BIRDING THE LUNE ESTUARY, THE UPLANDS OF BOWLAND AND BEYOND

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CELEBRATING THE GLORIOUS TWELFTH....WELCOME TO THE ' REAL' FOREST OF BOWLAND

Wednesday, 17 October 2012

The Rare and Beautiful.

This week two little beauties turned up, one in our area, the other just outside. In the case of the first find - the Yellow-browed Warbler - in terms of vagrants this is an annual species presumably often in several hundreds around this time of year, though those actually found are much less in number.


Yellow-browed Warbler. Copy Permitted.

This Yellow-browed Warbler (YBW) was found at Fluke Hall on Sunday 14 October. The species breeds in Siberia and winters in Nepal, China, and Asia. This bird is the commonest Siberian vagrant to Western Europe. In 1985 there was an amazing influx of the YBW into this country in excess of 600 known individuals. There are suggestions that a small number of these birds may winter here, but what happens when the YBW leaves Britain is a complete mystery and the truth is, until a wintering area is discovered it seems likely that the vast majority of YBW's which turn up in Britain each year in autumn and peaking early October, leave to continue their migration south-westwards, only to perish in the Atlantic Ocean.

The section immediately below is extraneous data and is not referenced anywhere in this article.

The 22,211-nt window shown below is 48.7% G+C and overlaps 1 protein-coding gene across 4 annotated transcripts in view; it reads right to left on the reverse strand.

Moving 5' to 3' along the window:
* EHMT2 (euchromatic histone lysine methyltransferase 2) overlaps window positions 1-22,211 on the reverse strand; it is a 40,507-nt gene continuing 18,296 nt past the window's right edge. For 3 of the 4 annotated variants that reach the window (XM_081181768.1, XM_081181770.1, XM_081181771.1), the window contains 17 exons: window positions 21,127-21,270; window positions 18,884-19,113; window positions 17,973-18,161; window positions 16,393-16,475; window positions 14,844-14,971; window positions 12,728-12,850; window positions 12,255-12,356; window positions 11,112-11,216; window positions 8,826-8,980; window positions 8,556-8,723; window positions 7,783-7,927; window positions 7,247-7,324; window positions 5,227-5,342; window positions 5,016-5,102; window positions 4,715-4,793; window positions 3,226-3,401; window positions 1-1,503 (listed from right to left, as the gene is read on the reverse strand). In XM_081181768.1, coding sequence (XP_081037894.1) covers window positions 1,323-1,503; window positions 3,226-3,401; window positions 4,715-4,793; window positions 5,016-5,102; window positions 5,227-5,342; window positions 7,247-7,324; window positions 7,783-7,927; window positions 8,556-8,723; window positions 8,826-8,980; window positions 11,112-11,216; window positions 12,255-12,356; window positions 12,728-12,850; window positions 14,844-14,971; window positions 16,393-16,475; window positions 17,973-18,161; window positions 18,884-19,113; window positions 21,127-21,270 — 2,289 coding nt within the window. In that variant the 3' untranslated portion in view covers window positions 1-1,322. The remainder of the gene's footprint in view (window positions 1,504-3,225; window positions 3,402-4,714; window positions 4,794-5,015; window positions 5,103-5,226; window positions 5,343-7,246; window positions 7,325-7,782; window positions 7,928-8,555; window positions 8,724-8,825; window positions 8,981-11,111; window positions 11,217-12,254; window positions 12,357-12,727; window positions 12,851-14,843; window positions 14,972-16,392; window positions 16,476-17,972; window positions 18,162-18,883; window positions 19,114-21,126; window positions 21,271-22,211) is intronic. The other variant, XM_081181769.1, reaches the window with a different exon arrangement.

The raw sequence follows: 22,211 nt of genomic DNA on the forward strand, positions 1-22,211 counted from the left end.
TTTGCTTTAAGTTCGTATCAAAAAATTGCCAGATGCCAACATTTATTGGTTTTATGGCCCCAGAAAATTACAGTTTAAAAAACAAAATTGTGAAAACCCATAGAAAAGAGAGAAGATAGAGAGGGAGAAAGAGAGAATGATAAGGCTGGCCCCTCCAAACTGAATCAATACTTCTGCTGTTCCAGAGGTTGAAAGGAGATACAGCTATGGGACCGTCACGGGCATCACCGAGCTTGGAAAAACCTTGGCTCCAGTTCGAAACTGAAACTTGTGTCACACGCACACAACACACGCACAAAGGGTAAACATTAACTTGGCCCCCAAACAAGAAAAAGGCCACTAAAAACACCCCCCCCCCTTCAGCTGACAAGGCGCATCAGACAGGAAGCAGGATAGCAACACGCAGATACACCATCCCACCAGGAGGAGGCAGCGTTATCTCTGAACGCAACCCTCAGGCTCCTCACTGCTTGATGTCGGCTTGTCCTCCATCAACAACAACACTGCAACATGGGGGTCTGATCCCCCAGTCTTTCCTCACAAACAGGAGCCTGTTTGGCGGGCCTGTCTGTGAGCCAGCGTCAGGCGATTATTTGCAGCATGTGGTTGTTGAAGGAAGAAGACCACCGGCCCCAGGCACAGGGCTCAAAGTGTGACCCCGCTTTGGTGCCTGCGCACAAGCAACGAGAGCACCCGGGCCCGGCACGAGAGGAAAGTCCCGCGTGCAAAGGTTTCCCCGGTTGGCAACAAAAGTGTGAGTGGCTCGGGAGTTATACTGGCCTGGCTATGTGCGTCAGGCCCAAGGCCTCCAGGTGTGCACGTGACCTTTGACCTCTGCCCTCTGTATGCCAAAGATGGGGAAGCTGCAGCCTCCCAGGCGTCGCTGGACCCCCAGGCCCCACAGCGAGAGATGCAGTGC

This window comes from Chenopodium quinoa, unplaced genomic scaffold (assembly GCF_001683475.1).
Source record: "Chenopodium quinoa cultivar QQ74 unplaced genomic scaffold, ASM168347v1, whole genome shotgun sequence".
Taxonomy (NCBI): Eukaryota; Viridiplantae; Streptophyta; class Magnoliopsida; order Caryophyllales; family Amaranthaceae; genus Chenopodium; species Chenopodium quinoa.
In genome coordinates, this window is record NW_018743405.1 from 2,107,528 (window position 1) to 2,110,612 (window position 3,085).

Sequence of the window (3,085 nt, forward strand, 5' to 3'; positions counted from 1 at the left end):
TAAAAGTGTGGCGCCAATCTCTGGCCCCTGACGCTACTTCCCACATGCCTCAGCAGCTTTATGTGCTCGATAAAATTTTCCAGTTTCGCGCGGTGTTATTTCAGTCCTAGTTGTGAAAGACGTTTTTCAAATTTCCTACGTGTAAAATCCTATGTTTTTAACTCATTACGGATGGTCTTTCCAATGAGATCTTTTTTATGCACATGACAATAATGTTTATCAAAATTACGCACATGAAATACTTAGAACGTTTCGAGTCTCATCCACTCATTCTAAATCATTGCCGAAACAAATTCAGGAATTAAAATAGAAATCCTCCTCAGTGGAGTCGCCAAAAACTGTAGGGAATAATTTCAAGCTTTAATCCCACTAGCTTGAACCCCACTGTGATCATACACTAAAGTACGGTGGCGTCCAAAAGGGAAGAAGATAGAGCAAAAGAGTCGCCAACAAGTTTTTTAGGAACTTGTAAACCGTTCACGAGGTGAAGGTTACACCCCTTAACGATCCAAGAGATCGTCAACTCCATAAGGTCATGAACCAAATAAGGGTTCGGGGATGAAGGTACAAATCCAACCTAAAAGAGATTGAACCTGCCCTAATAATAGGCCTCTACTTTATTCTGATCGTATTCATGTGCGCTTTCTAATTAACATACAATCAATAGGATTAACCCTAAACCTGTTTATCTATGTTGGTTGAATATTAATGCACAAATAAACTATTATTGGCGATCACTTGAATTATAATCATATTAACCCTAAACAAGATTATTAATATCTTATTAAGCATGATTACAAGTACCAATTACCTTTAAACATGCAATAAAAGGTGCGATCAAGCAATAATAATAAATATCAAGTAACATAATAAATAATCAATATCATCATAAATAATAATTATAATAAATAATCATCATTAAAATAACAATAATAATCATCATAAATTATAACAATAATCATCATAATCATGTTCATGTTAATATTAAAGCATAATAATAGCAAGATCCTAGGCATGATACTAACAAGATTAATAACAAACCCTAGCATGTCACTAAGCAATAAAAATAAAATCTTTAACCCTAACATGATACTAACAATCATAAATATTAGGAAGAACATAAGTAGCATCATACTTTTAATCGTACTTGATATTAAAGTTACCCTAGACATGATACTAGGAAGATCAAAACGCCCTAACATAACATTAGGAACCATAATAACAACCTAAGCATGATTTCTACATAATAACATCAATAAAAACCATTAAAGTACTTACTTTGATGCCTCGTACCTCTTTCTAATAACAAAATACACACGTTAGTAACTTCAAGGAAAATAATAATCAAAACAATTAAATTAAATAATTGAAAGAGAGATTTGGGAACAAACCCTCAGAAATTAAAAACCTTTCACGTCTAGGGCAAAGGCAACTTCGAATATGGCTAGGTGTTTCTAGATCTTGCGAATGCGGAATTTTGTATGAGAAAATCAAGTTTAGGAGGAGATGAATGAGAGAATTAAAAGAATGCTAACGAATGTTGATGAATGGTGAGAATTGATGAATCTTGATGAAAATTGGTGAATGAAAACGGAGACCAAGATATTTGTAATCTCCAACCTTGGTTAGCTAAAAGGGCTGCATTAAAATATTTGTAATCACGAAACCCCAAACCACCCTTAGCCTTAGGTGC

The first record of YBW in Britain was in Northumberland 1838 which - by an amazing coincidence - is the same county as the second Pallas's Warbler was found 113 years later in 1951. In fact this YBW was initially thought to be a Pallas's Warbler and it wasn't until 25 years later that the mistake was corrected in 1863. The annual average sightings of YBW is around 300 in Britain alone. 

In the case of the second find - the Pallas's Warbler - this bird was found the following day Monday 15 October at Knott End and is regarded by some birders as the ultimate rarity and is a little gem. This species breeds in Central, East, and Southern Asia, and winters in South-east Asia. It is a tiny bird about the size of a Goldcrest and originates in a far off magical part of the world prompting the thought....how extraordinary this creature ever gets here at all. In recent years it has occurred in numbers and was in fact 'unthinkably' removed from the Rarities List at the end of the 1990's. 

The first record of Pallas's Warbler in Britain was in Norfolk 1896. Quite amazingly the second record of this species wasn't until 55 years later in Northumberland 1951.

Since I wrote this post to save as a draft I have visited Knott End today to have three 5 second views of this elusive little gem, the last view at 1.20pm was the best and the bird came out into the open to linger momentarily.

3 comments:

Sharon Whitley said...

you are a mine of information Pete, what gorgeous little birds - and a thrill to see I'm sure - let's hope they don't go on and perish in the ocean though :-(

Pete Marsh said...

plus Yellow-browed at heysham yesterday, Pete

If we locked the hides at Leighton Moss in September and October would more be found or would people stay at home?

Pete Woodruff said...

Sharon....I understand your feelings about things like 'perishing in the Atlantic' but best not to dwell on sentimentality, nature will take its course anyhow.

Pete....Yes good to see YBW found at Heysham. Think I'll 'pass' on the hides at Leighton Moss question!!